We scratch and scrape with them. We rattle them on desks, bite them, and then want them to look pretty. Unfortunately our fingernails and toenails (both containing keratin – just like an animal’s hooves!) endure a lot of wear and tear and sometimes bear the scars.
Healthy nails are smooth and consistently pink-coloured. But what about those annoying flaws – splits, ridges, spots, white lines or brittleness? They’re nothing serious, according to Brenda Arychuk, a registered dietitian at Pivot Point Inc. in Edmonton. She says these common signs of weakness in nails are “most likely due predominantly to environmental issues such as from chemicals or water.” Every time we wash dishes or use cleaning products without wearing rubber gloves, and every time we subject our nails to chemical treatments, we cause them a little bit of damage.
Biting our nails can weaken them. So can injury, inflammation (from certain diseases), thyroid disorders and fungal infections. Unfortunately age, too, can alter their appearance.
“As we age, our nails become brittle and ridged and may even turn yellow,” Arychuk says.
Getting too much or not enough of certain nutrients, such as vitamin B12, protein, iron or selenium, could affect the strength and appearance of nails. But these conditions are rare in Canada.
Good health and nutrition show up in various parts of the body, so the best way to ensure healthy nails is to follow Canada’s Food Guide. That’s the official word from Health Canada, which recommends getting enough nutrients, especially protein (a protein deficiency can cause dents in nails), for optimum nail health. Lean meat, poultry, fish, legumes, nuts, soy, eggs, as well as low-fat milk and yogurt are good sources of protein.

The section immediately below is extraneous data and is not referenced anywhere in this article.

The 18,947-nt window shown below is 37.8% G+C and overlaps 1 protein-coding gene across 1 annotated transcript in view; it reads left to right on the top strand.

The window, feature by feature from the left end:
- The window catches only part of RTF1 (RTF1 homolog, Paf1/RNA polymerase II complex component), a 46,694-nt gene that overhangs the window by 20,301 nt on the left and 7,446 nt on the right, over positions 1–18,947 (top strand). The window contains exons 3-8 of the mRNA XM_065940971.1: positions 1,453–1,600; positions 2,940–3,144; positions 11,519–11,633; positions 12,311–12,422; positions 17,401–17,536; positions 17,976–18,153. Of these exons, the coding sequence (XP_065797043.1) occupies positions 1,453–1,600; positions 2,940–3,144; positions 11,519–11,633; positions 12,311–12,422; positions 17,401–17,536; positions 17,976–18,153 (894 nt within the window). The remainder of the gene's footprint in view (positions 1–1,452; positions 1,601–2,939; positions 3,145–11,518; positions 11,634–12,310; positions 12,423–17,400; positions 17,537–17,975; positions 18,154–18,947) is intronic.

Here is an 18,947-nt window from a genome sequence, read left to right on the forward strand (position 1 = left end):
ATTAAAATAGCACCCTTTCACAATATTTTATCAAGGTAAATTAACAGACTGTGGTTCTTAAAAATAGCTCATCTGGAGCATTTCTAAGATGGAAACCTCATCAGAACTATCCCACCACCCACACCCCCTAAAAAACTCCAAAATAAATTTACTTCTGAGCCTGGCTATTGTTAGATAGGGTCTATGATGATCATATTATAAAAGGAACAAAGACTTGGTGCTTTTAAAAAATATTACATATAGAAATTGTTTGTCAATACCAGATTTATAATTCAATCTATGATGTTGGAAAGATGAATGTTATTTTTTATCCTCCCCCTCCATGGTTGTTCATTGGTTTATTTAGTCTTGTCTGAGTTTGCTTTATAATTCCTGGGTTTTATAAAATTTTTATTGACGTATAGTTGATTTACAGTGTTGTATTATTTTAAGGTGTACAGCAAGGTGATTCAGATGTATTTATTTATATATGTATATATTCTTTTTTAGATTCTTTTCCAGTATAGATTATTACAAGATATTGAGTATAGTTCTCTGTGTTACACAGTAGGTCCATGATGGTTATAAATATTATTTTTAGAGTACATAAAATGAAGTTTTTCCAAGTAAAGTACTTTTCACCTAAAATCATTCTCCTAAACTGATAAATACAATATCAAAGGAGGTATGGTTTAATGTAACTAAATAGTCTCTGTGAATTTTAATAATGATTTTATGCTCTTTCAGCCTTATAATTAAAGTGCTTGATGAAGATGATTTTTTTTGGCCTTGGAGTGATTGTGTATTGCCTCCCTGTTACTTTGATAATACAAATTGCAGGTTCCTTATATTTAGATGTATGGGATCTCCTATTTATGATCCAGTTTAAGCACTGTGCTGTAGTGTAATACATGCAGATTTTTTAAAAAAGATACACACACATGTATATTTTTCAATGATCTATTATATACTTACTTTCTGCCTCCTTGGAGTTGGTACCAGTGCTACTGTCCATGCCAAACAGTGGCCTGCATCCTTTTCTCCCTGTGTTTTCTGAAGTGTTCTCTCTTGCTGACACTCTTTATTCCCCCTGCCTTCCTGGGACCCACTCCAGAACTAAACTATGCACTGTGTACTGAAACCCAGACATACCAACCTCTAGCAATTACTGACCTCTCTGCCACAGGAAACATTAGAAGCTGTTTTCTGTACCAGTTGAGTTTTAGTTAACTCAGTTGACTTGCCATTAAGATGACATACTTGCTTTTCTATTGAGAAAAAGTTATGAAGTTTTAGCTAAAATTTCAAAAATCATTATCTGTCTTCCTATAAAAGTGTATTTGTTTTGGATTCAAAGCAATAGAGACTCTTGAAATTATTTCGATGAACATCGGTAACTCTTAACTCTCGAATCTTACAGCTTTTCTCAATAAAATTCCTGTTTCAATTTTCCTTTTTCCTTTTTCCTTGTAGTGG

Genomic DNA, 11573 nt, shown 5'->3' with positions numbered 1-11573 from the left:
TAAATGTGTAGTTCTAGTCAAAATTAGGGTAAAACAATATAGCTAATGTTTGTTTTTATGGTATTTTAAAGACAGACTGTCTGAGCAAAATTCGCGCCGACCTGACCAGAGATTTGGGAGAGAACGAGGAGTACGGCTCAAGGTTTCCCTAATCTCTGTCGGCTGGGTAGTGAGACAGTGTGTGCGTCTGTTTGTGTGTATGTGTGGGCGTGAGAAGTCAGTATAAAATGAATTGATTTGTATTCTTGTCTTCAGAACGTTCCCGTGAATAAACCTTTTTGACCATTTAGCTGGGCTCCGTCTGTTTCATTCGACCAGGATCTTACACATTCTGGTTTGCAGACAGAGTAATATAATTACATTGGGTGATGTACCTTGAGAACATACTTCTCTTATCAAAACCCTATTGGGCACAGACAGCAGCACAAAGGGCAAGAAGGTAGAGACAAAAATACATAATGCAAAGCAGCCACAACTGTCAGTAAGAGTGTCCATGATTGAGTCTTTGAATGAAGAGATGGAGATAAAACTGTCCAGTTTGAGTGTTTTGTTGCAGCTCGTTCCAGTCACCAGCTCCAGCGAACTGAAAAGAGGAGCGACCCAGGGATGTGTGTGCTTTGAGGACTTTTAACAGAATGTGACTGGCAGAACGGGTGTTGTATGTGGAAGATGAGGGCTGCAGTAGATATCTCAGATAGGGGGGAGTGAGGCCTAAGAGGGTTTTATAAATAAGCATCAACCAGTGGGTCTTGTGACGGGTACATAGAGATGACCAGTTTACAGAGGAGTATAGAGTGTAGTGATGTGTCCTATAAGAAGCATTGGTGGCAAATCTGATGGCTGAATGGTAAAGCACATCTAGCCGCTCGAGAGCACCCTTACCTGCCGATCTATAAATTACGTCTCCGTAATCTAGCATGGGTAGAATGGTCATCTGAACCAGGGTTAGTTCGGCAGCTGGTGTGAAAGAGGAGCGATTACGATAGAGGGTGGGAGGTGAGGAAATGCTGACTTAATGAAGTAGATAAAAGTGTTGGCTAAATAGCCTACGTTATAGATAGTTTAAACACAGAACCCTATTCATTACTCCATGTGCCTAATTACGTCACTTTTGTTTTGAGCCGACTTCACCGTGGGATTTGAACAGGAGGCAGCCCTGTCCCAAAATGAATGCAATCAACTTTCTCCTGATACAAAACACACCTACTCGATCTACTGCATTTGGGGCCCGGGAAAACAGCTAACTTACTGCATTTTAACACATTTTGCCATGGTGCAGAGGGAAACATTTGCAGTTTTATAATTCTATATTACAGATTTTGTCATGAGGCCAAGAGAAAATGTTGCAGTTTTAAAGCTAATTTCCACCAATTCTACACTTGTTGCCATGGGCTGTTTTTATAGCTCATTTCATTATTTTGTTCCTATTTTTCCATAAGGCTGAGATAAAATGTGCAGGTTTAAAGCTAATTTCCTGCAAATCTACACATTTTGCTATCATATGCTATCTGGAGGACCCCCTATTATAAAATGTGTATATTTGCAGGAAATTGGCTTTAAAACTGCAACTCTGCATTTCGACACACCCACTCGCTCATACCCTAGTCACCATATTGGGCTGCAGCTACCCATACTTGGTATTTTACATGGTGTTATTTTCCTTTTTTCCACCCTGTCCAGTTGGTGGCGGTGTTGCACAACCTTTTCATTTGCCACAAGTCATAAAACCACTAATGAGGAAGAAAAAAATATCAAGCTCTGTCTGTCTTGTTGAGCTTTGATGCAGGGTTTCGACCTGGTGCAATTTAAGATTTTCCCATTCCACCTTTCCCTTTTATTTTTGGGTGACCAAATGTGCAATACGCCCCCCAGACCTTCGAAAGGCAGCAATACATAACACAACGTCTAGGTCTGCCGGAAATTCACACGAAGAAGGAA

There are no proven “cures” or supplements that help nails. Many of the supplements claiming to enhance nail growth have not been tested for effectiveness or safety. According to Health Canada there is no proof that getting an extra boost of calcium, biotin, chromium or protein will help your nails grow, or that soaking them in gelatin will make them stronger.
Arychuk agrees. “You should not take an individual vitamin or mineral supplement unless your doctor specifically tells you that you have a vitamin or mineral deficiency,” she says. “If you do wish to take a supplement, then consider a multivitamin to cover your bases. Also, calcium and vitamin D supplements are generally safe.”
Arychuk also recommends consulting a doctor or pharmacist first to make sure the supplements will not work against any medications you take or health conditions that you have.
In some cases, changes in the strength or look of nails may indicate an underlying health problem. They could also be a side effect of medication. Health Canada recommends talking to your doctor if your nails:
Michelle Morra-Carlisle has written professionally for almost 20 years, at a federal government agency, for a trade magazine publisher and most recently as a freelancer. She enjoys the ever-changing nature of freelance work and the variety of topics she gets to cover - from jewellery design to schizophrenia - and has won several awards for her articles. Michelle is especially pleased to be covering health, fitness and wellness for Primacy.ca and says that with each article, she picks up valuable tips for improving her own health and lifestyle.